Ps 72:1-2, 7-8, 10-11, 12-13
Eph 3:2-3a, 5-6
This Sunday we celebrate Epiphany, a word which literally means “manifestation.” On this day, we celebrate the manifestation of Jesus as the incarnate God as well as the manifestation of Jesus to the Gentiles. Our readings during the Christmas octave up to now have focused on Jewish characters–Jesus, John the Baptist, Anna and Simeon, Mary and Joseph. This Sunday, we have the Magi.
We don’t know much about the Magi. Matthew’s gospel is the only one which tells their story. Tradition names them Melchior, Caspar, and Balthazar, all scholars from the east. Some contemporary scholars think they were Zoroastrian priests and astrologers. What we know with certainty is that the Magi were not Jewish.
The appearance of the Magi is jarring in the story of Jesus’ coming. During Advent, we participated in the longing and waiting of the nation Israel for the Messiah, the one who would redeem God’s people. And our first reading this Sunday reminds us that our longing has been fulfilled: “Rise up in splendor, Jerusalem! Your light has come, the glory of the Lord shines upon you.” But the appearance of the Magi reveals that this Messiah comes not only for God’s people . . . or rather, that God’s people is no longer limited to the Jews. Jew and Gentile find the fulfillment of their expectations and longings in this tiny baby.
There are many moral lessons to be learned from our solemnity this Sunday, but the one that strikes me as Christmas comes to an end is the lesson of inclusion. How Mary must have marveled that these pagans would come to adore her son. How hard it must have been for the Jews to recognize the Gentiles as their brothers and sisters in Christ. They were God’s people. For centuries they had worshipped the true God while the nations turned to idols. How it must have stung to hear in the Letter to the Ephesians that “the Gentiles are coheirs, members of the same body, and copartners in the promise in Christ Jesus through the gospel.”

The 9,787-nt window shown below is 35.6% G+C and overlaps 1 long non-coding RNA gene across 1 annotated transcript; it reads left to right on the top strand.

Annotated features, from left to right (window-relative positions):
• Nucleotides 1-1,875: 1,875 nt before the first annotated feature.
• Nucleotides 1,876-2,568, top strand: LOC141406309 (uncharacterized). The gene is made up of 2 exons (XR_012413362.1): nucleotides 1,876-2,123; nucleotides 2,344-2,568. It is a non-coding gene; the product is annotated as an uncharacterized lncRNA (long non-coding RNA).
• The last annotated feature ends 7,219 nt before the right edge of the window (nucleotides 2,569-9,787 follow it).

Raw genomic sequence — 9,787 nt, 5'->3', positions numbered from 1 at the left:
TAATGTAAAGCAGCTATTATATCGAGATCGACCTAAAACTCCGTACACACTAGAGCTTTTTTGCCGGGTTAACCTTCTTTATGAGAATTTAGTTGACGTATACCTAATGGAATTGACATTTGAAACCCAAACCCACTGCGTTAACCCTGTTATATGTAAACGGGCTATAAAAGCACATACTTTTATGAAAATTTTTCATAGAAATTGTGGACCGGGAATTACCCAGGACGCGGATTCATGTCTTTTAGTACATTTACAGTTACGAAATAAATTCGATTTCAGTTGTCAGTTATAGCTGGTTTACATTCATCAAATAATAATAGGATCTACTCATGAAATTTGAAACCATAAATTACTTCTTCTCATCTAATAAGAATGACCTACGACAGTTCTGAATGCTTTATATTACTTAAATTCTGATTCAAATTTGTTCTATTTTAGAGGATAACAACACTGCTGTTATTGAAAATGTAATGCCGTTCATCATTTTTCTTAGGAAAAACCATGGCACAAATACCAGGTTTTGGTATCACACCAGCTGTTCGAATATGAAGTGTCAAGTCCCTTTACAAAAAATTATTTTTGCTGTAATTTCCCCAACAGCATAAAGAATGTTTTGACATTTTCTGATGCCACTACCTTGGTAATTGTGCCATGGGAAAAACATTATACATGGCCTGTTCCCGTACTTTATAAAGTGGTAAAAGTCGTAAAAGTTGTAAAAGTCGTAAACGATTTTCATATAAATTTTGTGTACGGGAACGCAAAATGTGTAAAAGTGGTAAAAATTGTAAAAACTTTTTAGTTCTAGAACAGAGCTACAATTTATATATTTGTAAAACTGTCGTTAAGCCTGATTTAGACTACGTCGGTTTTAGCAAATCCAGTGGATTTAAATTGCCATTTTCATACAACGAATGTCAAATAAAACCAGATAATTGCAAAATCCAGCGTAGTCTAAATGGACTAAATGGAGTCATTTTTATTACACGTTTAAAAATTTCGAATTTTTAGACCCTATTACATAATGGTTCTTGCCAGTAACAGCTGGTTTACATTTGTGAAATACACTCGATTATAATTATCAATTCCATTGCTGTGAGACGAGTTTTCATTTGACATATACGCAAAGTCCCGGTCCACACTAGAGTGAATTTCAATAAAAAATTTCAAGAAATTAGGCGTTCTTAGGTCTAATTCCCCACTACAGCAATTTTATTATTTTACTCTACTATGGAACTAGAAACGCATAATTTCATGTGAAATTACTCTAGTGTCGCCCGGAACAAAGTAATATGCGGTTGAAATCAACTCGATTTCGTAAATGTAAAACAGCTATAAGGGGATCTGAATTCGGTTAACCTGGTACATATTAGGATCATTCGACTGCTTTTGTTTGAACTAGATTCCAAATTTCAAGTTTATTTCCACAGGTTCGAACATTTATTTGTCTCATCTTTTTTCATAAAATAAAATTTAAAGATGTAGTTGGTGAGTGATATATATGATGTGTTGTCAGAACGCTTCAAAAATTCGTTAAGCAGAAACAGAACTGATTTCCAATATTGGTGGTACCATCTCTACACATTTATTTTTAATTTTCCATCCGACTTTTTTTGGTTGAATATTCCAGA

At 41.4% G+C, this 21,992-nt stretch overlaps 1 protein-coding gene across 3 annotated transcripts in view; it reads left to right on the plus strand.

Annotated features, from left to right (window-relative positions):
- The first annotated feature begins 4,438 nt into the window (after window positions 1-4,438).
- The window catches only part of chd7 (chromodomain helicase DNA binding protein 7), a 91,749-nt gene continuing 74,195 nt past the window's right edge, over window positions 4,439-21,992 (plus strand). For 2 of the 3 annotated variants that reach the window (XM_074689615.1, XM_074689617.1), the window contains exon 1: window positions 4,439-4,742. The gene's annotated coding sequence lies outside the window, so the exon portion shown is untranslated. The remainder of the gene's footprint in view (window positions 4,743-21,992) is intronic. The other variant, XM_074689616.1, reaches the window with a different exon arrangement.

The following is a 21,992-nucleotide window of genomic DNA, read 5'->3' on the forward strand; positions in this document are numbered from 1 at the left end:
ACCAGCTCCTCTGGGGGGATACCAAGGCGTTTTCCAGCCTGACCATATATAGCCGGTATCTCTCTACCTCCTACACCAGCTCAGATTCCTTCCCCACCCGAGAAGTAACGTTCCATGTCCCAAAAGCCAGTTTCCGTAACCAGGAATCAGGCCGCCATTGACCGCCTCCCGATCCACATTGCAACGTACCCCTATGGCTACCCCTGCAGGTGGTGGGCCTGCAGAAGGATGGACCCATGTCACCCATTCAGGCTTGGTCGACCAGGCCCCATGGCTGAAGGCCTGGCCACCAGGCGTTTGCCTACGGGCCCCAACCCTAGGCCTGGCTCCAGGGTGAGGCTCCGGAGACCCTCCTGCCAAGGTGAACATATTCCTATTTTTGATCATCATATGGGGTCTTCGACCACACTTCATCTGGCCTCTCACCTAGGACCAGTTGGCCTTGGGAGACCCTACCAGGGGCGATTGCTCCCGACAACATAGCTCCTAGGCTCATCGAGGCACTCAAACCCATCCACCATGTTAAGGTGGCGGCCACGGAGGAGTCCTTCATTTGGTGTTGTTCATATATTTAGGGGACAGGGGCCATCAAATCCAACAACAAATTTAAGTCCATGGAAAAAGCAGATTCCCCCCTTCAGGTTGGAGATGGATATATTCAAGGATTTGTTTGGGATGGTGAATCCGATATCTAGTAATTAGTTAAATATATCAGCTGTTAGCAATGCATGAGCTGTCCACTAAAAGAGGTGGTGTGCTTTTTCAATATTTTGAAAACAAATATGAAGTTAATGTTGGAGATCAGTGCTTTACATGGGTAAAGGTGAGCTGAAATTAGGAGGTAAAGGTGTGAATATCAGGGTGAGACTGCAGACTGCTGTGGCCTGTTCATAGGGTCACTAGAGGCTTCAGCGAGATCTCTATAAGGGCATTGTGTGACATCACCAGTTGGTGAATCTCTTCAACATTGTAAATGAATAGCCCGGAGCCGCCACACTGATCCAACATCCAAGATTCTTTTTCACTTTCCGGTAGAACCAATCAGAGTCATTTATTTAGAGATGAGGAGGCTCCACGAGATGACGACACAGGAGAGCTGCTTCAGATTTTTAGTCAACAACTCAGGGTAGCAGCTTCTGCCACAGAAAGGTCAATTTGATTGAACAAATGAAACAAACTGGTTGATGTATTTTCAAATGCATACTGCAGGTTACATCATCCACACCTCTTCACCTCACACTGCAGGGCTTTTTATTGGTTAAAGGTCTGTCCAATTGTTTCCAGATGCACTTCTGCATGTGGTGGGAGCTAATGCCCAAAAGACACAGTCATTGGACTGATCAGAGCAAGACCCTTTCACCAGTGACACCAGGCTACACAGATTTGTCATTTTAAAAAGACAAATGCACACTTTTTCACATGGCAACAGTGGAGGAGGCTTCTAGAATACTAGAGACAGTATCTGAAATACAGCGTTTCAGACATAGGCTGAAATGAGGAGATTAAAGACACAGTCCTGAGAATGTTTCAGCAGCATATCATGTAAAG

All of us love to draw lines. The reading from Ephesians reveals that the neatest line that could be drawn–that between Jew and Gentile–was no longer a line to be drawn in Christ. All of the sudden, Jews and Gentiles were at the same table, drinking of the same cup, eating of the same loaf, and worshipping the same Lord. But we today also like to draw lines. We talk a lot on this blog about the line between liberal and conservative or the piety/social justice line. But there are other lines that divide and exclude: the line between us reading this blog and the poor who are scraping out a living, who might be working too many part time jobs this Sunday to make it to mass; the line between the intellectually sophisticated and the theologically naive; the line between those who are “good” Christians and Catholics and those who aren’t really Christian and Catholic at all.
Epiphany is a reminder that Jesus come to remove the line and reconcile those who were once opposed. Epiphany is a reminder that in Jesus, salvation is open to all. Epiphany is about inclusion. And on this great feast, we are humbly called to remember that God often chooses those on the other side of the line to manifest His Son.